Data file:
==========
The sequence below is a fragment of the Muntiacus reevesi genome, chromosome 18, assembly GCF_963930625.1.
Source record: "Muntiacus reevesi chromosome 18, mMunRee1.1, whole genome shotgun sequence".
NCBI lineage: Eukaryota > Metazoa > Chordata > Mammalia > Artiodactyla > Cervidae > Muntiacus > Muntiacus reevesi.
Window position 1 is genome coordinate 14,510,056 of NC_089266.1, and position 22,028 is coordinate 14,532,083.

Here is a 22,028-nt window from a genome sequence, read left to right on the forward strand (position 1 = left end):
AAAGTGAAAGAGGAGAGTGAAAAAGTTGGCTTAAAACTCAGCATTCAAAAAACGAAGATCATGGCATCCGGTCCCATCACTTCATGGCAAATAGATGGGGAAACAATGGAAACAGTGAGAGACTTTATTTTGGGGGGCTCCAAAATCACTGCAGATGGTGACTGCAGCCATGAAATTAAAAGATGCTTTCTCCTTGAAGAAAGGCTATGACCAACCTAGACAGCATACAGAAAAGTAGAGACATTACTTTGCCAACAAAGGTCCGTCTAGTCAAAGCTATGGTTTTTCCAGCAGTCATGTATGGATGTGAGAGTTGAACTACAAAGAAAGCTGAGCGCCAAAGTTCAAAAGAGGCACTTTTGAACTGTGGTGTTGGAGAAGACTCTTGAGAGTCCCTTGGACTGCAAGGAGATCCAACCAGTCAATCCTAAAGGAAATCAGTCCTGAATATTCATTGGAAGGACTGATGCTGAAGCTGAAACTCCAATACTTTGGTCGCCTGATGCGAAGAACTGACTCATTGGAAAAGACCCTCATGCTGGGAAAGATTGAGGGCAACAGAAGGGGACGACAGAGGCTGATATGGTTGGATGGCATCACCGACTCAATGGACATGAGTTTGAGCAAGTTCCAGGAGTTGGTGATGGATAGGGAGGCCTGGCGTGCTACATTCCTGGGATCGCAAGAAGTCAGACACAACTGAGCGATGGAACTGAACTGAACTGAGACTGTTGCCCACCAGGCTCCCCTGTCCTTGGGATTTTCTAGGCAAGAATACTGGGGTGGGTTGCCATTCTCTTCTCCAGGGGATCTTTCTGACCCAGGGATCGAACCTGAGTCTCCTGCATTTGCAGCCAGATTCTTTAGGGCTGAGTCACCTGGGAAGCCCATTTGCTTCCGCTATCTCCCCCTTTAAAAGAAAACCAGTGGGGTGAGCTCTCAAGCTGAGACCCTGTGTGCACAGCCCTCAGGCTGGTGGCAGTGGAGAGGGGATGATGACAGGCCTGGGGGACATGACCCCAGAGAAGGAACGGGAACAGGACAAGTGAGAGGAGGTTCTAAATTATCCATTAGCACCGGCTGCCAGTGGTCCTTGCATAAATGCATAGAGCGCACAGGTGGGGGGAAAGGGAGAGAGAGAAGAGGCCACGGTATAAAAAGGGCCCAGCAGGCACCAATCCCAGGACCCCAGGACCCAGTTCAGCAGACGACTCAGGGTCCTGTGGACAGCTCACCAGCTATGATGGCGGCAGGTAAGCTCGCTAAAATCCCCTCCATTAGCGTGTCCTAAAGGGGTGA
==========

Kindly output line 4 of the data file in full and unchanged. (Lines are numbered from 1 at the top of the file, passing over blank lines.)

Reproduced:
Window position 1 is genome coordinate 14,510,056 of NC_089266.1, and position 22,028 is coordinate 14,532,083.